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Tenth Conference of Parties to Convention on Biological Diversity convenes

October 18, 2010 - JAPAN

2010 Nuclear Non-proliferation Treaty Review Conference

Nagoya in Aichi Prefecture hosts the Tenth Meeting of the Conference of the Parties to the Convention on Biological Diversity in a landmark year. COP 10 will set new targets for the period between 2011 and 2020 for reducing the rate at which biological diversity is being lost. Meanwhile, environmentalists warn that the world's present focus on climate change is sidelining the overall needs of the planet. Signed by 189 countries at the 1992 Rio Earth Summit, the Convention on Biological Diversity seeks to create a roadmap for the implementation of a binding agreement that will protect biodiversity. While countries are mobilizing against climate change, other planetary needs, such as biodiversity, are being sidelined, according to environmentalists interviewed in August by BBC environmental correspondent Richard Black. ;"Species are going extinct at perhaps 1,000 times the normal rate, as key habitats such as forests, wetlands and coral reefs are plundered for human infrastructure," Black explained, ;"aquifers are being drained and fisheries exploited at unsustainable speed. Soils are becoming saline, air quality is a huge cause of illness and premature death; the human population is bigger than our one Earth can currently sustain." He asks why the world's political leaders are not lamenting the big picture as loudly and as often as the climate component of it? The CBD Secretary Ahmed Djoghlaf described COP 9, held in Germany in May 2008, as the "most important of all the Conferences of the Parties." For two weeks, some 6000 delegates from 191 states tackled controversial issues that included deforestation, the patenting of seeds by multinational companies, sustainable development, genetically modified crops, the protection of the oceans, the financing of conservations and biofuels production. For the first time scientific criteria has been laid down for establishing marine protected areas, according to the COP 9 news releases. By 2012 these zones are to be designated; currently no more than 1 per cent of the area of the ocean is designated as a protected area, a measure to address overfishing and the threat to commercial fishing. At COP 9 a de facto moratorium was imposed on ocean fertilization with iron. The idea was presented as a way to encourge the growth of marine phytoplankton blooms to help bind the greenhouse gas, carbon dioxide.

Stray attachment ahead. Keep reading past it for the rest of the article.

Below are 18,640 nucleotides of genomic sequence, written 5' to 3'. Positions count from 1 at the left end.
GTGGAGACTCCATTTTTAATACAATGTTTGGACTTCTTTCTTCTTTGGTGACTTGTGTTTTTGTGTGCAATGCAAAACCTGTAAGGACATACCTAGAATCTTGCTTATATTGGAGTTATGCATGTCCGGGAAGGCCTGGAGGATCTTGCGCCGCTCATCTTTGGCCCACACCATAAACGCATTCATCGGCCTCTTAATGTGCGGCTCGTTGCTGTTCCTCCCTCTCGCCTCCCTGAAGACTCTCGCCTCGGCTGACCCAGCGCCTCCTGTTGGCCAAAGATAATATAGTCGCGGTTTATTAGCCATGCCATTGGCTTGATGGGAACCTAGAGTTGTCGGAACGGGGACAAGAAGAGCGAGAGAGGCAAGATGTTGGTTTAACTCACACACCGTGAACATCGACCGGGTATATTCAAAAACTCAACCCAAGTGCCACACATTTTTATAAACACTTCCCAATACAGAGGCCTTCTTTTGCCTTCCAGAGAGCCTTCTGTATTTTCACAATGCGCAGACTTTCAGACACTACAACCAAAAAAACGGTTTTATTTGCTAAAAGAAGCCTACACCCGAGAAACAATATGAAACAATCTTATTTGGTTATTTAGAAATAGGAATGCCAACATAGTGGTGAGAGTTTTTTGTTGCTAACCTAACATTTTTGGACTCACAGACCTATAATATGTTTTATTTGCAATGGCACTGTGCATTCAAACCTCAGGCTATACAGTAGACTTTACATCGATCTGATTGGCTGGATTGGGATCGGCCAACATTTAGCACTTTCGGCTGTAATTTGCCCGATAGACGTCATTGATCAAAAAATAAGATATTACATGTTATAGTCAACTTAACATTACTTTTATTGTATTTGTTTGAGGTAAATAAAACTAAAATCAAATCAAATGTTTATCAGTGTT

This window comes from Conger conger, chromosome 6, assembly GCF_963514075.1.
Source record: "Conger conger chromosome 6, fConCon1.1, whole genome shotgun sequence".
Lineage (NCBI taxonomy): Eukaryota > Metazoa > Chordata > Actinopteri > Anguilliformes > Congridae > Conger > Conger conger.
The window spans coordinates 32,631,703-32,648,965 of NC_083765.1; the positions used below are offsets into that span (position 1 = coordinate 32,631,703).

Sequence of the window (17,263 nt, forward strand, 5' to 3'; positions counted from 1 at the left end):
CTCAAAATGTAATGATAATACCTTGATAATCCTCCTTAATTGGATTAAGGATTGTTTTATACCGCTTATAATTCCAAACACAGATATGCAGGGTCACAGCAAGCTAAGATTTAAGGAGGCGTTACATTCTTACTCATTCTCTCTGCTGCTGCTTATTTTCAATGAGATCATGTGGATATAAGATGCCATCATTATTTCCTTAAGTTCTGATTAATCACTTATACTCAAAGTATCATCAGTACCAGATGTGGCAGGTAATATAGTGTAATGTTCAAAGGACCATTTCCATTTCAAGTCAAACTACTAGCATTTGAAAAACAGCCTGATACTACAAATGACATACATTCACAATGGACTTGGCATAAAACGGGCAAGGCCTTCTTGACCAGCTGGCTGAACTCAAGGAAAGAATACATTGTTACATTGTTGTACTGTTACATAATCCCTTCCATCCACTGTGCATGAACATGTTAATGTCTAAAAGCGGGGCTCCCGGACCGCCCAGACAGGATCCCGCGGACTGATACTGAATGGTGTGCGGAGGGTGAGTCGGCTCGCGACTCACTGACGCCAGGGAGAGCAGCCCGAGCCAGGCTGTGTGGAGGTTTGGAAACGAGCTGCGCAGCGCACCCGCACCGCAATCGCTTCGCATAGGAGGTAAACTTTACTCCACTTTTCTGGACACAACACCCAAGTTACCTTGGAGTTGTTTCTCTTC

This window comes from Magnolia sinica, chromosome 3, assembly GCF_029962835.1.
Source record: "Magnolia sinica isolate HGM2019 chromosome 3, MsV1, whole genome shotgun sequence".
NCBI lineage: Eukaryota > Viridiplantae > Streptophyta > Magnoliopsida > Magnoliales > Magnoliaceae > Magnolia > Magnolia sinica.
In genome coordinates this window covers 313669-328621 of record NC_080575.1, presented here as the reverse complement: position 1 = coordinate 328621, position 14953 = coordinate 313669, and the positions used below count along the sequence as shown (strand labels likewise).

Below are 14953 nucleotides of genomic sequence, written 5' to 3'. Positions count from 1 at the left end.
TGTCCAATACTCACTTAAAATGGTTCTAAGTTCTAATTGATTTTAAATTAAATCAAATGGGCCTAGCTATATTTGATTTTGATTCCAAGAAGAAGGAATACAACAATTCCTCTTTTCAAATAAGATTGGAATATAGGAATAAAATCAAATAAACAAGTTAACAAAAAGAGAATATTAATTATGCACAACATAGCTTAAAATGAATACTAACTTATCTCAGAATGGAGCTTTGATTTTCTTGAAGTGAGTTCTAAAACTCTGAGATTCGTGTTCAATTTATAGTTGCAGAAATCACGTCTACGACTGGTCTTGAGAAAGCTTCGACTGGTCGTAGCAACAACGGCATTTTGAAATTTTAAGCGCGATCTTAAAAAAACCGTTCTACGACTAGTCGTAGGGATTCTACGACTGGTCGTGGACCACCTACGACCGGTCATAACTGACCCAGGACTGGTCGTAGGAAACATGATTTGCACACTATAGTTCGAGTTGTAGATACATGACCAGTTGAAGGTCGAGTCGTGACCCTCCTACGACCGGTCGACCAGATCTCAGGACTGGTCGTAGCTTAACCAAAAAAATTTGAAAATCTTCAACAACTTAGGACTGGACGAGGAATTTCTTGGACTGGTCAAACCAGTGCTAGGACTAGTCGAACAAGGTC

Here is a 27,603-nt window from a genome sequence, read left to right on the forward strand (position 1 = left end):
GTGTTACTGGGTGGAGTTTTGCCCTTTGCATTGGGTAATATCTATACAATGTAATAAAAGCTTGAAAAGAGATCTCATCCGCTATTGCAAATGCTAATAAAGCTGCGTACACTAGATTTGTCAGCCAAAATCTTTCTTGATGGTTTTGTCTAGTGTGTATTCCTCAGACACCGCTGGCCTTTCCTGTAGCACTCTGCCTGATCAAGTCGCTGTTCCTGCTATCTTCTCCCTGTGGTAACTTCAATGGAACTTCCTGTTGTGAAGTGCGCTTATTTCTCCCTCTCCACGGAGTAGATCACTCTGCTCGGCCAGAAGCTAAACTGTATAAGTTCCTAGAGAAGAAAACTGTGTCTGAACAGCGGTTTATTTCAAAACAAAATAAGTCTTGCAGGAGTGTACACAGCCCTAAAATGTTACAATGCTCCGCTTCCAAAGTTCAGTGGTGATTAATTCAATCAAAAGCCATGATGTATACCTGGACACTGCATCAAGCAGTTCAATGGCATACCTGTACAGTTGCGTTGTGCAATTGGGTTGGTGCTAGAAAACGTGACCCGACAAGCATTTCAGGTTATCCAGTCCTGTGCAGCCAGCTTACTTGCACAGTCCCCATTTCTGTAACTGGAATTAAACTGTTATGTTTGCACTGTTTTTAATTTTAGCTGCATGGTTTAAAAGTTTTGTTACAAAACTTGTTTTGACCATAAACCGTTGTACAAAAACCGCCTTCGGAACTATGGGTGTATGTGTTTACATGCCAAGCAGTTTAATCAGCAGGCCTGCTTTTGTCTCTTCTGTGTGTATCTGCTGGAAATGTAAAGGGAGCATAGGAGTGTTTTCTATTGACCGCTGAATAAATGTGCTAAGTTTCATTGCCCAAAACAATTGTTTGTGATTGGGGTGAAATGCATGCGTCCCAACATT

Convention on Biological Diversity COP 9

Hijacked by climate change? (BBC 27 Aug 2009)

Connecting Nature's dots (Opinion NYT 22 Aug 2009)

Date written/update: 2010-10-18